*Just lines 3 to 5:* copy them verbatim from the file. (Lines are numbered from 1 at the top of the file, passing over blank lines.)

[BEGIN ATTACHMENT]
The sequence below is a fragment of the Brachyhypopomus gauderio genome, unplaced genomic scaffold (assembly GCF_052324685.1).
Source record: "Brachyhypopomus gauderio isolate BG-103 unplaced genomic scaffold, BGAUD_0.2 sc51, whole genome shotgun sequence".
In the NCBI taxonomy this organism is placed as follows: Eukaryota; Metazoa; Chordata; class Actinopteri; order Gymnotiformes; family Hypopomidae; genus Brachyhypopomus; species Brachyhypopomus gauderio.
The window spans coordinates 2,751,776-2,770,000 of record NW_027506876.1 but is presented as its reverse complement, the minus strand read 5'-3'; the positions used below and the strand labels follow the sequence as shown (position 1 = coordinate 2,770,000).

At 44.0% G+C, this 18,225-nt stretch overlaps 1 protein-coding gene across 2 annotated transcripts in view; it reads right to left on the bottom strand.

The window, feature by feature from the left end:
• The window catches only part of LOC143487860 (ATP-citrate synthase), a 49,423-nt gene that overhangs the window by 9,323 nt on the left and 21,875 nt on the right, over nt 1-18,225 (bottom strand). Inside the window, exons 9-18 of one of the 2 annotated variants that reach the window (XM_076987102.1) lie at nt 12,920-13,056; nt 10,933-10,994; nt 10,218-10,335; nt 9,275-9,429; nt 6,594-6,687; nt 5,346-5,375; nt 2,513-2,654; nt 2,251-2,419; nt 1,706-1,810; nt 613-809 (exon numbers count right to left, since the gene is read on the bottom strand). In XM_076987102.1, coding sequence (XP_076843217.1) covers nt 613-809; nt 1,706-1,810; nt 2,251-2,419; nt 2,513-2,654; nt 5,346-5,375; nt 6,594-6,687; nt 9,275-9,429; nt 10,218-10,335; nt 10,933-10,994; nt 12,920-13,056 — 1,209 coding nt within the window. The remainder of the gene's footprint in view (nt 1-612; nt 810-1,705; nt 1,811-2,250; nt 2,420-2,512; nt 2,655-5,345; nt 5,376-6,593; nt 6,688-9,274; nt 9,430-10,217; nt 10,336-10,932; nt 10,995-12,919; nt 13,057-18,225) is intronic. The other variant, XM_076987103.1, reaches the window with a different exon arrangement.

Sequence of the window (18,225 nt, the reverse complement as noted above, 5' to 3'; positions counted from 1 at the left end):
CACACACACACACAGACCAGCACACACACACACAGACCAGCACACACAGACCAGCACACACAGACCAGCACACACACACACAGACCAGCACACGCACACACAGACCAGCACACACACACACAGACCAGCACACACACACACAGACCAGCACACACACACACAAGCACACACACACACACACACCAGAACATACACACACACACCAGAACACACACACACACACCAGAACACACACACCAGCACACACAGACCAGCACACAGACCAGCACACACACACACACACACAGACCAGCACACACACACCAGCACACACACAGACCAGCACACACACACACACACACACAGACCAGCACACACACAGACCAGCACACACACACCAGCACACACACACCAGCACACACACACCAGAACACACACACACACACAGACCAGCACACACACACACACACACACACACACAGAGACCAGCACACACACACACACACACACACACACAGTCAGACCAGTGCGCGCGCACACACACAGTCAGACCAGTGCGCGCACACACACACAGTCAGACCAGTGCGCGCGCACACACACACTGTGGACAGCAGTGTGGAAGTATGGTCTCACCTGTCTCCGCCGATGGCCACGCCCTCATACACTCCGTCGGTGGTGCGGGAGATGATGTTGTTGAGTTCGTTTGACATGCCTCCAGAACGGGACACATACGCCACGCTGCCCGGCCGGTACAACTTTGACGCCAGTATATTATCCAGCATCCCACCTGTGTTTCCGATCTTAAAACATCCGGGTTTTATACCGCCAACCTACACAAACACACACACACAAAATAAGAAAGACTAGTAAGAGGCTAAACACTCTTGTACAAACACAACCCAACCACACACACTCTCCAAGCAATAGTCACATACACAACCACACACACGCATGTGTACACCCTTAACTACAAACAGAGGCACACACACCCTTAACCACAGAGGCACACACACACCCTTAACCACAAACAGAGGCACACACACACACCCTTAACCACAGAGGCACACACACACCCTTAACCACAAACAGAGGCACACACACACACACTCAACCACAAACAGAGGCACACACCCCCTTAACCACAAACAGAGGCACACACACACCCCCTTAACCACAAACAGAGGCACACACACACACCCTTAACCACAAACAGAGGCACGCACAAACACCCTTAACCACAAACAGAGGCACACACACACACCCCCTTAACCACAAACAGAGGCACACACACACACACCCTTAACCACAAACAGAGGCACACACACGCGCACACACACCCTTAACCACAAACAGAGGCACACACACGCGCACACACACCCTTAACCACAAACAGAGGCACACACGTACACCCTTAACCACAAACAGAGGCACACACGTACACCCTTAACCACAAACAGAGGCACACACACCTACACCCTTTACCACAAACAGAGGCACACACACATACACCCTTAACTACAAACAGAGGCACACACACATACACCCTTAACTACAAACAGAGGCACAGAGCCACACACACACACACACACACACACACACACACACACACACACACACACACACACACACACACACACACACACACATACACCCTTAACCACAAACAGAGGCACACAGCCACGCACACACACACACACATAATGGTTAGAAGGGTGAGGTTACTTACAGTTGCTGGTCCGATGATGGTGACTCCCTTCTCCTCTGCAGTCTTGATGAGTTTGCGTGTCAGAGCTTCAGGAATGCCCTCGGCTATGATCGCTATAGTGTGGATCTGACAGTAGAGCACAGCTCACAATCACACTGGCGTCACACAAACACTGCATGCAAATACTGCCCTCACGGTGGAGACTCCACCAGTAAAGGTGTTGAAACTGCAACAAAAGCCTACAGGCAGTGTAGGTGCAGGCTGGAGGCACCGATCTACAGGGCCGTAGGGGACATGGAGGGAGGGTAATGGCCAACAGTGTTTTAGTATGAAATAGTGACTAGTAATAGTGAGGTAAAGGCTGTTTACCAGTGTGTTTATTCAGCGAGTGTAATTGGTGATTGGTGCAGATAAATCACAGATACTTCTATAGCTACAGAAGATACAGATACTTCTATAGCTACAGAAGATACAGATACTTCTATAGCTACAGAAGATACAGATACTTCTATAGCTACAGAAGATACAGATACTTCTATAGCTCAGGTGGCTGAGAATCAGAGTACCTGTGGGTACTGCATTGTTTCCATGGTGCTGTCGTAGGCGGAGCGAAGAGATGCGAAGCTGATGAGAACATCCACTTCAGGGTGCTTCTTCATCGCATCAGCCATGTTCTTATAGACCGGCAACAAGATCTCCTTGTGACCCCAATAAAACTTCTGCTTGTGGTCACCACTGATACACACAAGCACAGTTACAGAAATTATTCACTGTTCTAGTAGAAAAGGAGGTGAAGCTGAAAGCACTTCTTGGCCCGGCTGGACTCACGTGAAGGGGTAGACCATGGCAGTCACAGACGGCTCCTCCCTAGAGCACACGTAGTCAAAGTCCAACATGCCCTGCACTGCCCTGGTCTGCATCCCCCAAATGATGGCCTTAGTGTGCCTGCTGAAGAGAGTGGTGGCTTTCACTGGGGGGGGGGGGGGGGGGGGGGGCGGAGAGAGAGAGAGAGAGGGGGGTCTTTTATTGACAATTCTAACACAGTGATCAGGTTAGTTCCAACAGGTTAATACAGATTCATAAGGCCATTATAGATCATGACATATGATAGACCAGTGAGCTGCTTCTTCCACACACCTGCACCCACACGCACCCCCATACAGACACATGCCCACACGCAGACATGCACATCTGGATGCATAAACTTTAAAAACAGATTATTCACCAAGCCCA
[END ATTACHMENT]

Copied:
In the NCBI taxonomy this organism is placed as follows: Eukaryota; Metazoa; Chordata; class Actinopteri; order Gymnotiformes; family Hypopomidae; genus Brachyhypopomus; species Brachyhypopomus gauderio.
The window spans coordinates 2,751,776-2,770,000 of record NW_027506876.1 but is presented as its reverse complement, the minus strand read 5'-3'; the positions used below and the strand labels follow the sequence as shown (position 1 = coordinate 2,770,000).

At 44.0% G+C, this 18,225-nt stretch overlaps 1 protein-coding gene across 2 annotated transcripts in view; it reads right to left on the bottom strand.